As we approach the tenth anniversary of the 9/11 attacks, DHS (the Department of Homeland Security) is increasing their focus on utilities and chemical facilities which may become targets for terrorist activities. In a recent ABC news release DHS Press Secretary Matt Chandler is quoted as saying While DHS has no specific, credible intelligence of an imminent threat posed to the private sector utilities, several recent incidents highlight the on-going threat to infrastructure in the utility sectors from insiders and outsiders seeking facility-specific information that might be exploited in an attack. Click here to view the complete Department of Homeland Security Office of Intelligence and Analysis note regarding: Insider Threat to Utilities.
With many Emilcott public and private sector clients involved in the manufacture and/or processing of chemicals, we are often called in to assist with regulatory submissions detailing chemical usage, storage, import and export. Since 9/11, this reporting has grown to include not just environmental and human health hazards but also those that could present a potential risk to our national security. In October 2010, we addressed this new chemical reporting requirement in EHSWire post Homeland Security and Chemicals of Interest. Starting in the latter half of 2010, the Department of Homeland Security (DHS) reviewed various databases maintained by regulatory agencies such as the Environmental Protection Agency, to help them identify facilities that may need to comply with the DHS Chemical Facility Anti-Terrorism Standard (CFATS). Compliance with CFATS requires completing and submitting a Top Screen analysis to the DHS. If a facility is listed in another database for storing using chemicals of interest and had not submitted a Top Screen analysis, the DHS sent the facility a letter with the option to complete the Top Screen within 90 days or to write a letter to DHS certifying that the CFATS requirements do not apply to the facility.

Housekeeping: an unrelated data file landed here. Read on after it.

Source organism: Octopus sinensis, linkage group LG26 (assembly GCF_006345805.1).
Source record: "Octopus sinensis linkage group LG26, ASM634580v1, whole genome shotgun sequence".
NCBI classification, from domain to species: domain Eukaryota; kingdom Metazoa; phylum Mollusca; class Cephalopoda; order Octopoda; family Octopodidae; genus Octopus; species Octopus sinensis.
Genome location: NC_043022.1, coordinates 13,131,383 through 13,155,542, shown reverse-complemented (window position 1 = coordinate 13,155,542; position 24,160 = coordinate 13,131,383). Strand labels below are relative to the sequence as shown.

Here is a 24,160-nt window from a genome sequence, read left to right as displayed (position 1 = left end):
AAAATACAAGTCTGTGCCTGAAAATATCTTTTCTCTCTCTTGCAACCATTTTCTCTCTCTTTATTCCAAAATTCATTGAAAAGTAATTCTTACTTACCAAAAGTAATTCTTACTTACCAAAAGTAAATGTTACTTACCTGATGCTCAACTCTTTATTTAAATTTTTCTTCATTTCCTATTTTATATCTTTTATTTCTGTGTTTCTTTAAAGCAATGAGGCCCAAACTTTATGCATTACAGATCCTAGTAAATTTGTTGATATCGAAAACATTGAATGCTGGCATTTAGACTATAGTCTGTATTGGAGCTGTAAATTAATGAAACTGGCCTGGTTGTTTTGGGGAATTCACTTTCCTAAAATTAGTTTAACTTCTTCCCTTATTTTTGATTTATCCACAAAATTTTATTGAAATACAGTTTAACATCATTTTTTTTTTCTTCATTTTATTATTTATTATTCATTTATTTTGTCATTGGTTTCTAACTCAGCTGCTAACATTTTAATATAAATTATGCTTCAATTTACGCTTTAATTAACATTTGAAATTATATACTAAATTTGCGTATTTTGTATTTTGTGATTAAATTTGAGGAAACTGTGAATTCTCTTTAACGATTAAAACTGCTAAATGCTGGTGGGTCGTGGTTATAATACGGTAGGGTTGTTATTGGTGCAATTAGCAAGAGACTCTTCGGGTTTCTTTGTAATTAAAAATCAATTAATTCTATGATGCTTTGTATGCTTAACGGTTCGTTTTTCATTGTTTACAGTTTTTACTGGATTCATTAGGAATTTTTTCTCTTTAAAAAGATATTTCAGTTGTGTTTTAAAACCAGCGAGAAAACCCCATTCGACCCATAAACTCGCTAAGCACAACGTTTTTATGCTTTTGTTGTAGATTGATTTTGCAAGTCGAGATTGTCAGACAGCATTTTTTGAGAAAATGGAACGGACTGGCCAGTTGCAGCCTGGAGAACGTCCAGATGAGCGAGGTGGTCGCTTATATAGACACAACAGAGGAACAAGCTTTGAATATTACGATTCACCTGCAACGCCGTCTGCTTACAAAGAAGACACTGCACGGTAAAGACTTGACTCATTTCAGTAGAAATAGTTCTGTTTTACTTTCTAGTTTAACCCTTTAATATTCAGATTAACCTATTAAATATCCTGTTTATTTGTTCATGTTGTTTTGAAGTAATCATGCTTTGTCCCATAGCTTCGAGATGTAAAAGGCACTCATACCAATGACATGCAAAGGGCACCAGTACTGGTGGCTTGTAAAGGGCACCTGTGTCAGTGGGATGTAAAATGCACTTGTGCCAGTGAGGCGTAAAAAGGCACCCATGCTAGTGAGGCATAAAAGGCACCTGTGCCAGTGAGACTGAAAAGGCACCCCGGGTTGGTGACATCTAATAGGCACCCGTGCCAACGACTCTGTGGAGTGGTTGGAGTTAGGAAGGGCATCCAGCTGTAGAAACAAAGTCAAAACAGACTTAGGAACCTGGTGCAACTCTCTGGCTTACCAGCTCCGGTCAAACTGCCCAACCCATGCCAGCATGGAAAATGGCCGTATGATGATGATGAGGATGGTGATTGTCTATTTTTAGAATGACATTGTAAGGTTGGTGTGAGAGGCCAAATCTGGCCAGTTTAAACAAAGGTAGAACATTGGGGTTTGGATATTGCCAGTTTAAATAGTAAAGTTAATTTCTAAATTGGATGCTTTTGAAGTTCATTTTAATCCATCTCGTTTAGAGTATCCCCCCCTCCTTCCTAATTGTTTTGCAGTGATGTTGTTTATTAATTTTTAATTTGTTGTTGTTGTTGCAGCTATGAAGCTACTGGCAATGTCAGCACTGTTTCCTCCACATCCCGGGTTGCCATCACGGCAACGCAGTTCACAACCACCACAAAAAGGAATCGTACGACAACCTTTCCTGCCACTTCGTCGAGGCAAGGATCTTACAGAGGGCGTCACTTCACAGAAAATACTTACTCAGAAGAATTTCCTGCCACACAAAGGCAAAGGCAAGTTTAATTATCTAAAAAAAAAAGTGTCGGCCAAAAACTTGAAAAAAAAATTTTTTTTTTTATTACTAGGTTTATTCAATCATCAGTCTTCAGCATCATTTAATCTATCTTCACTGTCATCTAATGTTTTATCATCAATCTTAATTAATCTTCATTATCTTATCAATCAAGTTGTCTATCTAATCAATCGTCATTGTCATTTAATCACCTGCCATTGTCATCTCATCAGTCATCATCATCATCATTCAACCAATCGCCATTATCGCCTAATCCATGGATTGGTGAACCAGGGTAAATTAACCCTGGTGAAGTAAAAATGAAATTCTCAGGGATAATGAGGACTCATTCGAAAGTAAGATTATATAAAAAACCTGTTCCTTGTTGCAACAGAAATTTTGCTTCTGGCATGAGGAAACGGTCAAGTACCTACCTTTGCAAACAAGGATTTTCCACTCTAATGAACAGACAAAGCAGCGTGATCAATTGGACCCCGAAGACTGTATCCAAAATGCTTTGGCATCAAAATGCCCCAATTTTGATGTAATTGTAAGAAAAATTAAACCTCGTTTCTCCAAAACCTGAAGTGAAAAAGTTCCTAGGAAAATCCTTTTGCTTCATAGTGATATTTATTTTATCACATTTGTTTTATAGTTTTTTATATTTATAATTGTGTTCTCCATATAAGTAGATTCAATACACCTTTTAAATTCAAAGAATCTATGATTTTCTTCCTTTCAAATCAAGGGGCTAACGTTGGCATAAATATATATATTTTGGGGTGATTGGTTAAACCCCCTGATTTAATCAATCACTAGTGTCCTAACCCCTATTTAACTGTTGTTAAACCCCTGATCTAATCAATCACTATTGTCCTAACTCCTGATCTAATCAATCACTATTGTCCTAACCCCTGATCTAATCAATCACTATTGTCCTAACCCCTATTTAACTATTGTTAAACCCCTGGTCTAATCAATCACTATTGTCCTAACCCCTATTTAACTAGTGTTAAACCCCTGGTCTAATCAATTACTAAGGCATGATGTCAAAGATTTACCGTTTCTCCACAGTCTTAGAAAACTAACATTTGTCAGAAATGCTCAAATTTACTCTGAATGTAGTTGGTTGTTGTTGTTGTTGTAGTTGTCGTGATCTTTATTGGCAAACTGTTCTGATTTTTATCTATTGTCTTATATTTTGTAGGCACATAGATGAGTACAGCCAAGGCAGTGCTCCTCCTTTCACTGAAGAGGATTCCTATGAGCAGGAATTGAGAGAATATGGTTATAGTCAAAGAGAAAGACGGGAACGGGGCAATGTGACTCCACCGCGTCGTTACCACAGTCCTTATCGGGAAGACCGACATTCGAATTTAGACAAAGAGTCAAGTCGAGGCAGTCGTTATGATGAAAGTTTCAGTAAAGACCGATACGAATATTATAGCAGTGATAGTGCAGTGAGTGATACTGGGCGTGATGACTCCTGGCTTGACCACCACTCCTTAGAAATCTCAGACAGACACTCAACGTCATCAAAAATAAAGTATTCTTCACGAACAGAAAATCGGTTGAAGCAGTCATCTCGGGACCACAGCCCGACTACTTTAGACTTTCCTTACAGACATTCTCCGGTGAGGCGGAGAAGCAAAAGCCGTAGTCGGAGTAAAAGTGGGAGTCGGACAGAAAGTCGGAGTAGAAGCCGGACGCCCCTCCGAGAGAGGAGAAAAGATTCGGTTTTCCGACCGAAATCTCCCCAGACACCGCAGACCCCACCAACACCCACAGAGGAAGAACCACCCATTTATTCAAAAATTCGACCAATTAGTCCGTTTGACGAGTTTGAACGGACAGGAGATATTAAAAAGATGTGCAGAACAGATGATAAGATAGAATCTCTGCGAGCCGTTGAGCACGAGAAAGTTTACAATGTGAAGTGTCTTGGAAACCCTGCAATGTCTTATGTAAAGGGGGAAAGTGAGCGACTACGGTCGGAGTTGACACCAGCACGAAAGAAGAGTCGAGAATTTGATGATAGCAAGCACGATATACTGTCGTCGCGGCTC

The Top Screen analysis is used by the DHS to assign a threat level Tier to your facility. If your facility was assigned to Tier 4, DHS feels that there is a low level of risk that chemicals at your facility would be stolen or used for malicious purposes. Being assigned to Tier 1 means that the DHS feels that there is a high level of risk that the chemicals at your facility would be stolen or used for malicious purposes. Only facilities that submitted Security Vulnerability Assessments and were subsequently notified in writing by the Department they have been finally determined to be high-risk have access via CSAT to complete and submit the CSAT Site Security Plan (SSP).
Have you completed your Top Screen? Did you make any changes to your facility or operations to reduce your Tier level if you were assigned to Tier 1, Tier 2 or Tier 3? Do you have any concerns about the tenth anniversary and your facility?